The New SUPER Moon culminates this afternoon at 3:43:08 PM Eastern Daylight Time. It's a Super Moon as it coincides with perigee, the Moon’s closest point to Earth in its monthly orbit. Super Moon is a term that was coined by astrologer Richard Nolle in 1979 – and according to his orginal definition, it's a Full or New Moon that falls within about 361,000 km (224,000 miles) from the Earth.
The New Moon/Partial Solar Eclipses in July and August will also be Super Moons. Super Moons are often correlated with huge storms, earthquakes, volcanoes and other natural disasters and agitation in human and animal behavior.
According to Mundane Astrology, we should note in what part of the world the malefics and/or great conjunctions of any planets are placed on the cusp of the fourth house (on the astro-map below the malefics are shown on the IC/fourth house cusp lines). On these lines/along these localities (about 1/8-1/4 inch either side of the lines), it is thought that seismic disturbances, storms, or natural disasters may possibly occur. We shall watch and see.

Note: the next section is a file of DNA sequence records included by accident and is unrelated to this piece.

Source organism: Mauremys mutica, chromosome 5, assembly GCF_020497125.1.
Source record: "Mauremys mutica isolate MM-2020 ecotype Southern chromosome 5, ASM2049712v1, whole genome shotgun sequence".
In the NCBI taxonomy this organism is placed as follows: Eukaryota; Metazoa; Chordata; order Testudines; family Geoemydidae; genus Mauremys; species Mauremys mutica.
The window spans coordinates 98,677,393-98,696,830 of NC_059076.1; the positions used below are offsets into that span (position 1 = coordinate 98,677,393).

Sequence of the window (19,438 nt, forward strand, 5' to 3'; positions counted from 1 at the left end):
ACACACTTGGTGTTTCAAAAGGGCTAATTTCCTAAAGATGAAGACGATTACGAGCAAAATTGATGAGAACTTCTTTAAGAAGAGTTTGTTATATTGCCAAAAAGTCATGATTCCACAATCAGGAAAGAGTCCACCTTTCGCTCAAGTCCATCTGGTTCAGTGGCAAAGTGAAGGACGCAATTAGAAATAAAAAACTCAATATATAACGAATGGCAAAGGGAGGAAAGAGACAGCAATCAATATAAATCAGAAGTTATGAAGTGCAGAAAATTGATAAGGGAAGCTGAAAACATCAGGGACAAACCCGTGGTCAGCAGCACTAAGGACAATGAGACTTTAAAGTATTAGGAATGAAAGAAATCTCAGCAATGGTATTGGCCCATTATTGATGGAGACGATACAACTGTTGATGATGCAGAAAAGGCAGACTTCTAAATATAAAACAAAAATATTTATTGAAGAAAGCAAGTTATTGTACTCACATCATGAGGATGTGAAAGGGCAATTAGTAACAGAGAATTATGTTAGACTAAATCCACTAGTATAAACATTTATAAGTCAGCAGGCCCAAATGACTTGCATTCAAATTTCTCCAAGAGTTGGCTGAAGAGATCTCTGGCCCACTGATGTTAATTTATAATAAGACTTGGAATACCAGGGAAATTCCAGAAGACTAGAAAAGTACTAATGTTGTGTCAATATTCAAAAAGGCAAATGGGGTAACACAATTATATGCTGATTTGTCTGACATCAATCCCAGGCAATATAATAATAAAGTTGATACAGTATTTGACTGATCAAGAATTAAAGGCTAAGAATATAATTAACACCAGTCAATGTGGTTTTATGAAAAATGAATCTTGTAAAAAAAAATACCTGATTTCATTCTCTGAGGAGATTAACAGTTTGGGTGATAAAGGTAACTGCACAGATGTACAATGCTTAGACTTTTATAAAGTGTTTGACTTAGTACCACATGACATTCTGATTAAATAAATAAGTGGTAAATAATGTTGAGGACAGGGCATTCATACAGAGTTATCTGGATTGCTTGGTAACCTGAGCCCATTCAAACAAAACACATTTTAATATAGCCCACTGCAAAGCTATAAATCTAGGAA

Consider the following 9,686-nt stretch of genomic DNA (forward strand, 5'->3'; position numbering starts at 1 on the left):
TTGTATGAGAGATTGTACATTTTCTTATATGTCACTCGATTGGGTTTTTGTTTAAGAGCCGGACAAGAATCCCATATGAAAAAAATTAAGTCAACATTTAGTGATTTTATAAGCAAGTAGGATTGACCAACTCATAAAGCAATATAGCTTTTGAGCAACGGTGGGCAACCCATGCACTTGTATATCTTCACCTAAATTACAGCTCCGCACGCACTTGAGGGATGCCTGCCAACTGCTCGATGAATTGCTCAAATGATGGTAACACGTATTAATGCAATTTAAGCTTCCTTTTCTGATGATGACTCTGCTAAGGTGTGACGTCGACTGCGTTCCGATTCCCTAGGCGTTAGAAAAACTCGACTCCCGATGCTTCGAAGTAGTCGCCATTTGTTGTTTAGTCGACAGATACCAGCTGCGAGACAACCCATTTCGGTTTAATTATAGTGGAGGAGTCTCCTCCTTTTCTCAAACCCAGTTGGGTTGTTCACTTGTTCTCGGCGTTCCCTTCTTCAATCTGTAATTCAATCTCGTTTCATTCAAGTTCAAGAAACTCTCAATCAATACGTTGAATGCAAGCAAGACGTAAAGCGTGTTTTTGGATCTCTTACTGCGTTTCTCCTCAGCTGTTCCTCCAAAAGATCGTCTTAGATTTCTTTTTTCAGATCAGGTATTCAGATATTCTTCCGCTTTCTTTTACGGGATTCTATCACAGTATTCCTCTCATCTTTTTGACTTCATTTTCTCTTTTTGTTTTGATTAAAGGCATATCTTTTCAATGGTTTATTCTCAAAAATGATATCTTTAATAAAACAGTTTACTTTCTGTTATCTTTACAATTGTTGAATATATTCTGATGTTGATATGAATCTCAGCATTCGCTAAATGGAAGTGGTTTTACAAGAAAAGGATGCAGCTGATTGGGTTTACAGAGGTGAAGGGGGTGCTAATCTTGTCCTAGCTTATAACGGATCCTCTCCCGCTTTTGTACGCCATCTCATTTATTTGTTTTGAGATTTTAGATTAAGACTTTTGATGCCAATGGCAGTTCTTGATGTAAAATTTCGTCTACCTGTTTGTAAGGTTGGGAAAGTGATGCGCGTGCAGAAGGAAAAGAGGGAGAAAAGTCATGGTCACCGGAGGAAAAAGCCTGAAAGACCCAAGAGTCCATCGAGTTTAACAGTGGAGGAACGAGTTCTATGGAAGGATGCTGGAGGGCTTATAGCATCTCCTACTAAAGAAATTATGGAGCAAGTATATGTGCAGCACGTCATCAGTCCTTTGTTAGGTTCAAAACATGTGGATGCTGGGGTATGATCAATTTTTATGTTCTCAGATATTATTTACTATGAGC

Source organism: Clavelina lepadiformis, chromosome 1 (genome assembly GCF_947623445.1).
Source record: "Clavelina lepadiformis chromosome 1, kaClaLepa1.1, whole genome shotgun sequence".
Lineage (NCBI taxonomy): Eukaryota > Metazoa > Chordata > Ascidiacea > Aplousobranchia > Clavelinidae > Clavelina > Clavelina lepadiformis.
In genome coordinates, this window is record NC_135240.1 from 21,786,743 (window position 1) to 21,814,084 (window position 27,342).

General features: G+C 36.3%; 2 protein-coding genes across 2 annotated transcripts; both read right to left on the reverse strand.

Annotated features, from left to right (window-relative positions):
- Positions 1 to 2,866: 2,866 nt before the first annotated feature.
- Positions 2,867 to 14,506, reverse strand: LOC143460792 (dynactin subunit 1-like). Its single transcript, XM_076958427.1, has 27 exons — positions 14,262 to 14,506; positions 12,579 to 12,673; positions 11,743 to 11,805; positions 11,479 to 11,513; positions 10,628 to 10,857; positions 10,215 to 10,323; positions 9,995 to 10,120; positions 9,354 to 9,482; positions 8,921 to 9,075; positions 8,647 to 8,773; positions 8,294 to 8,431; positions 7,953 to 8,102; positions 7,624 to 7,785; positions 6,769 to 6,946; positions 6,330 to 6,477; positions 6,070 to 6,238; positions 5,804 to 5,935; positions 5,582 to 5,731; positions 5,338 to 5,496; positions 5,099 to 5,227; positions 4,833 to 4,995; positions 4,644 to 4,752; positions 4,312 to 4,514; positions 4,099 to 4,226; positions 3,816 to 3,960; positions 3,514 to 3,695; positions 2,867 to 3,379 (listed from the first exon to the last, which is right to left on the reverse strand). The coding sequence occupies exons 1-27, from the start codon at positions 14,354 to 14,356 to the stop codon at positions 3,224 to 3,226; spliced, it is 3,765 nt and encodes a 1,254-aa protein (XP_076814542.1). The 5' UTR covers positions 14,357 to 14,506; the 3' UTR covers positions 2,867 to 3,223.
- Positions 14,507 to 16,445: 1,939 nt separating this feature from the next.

New Moon occurs in the late sidereal Taurus in the sweet and light-hearted Mrigashira Nakshatra in Virgo Navamsa, which reflects a practical and grounded energy. The Sun and Moon conjoin the fixed star Capella, or Alpha (α) Auriga, the 6th largest star in the sky marking the little she-goat carried on the Charioteer's left shoulder.
When aligned with the Sun and the Moon, Capella is sometimes associated with earthquakes as well as quarrels and accidents. But this is counterbalanced by the other fixed star conjoining the New Moon which is called Phact, Alpha (α) Columba, which falls in the body of the Dove and is an auspicious portent of peace and good will.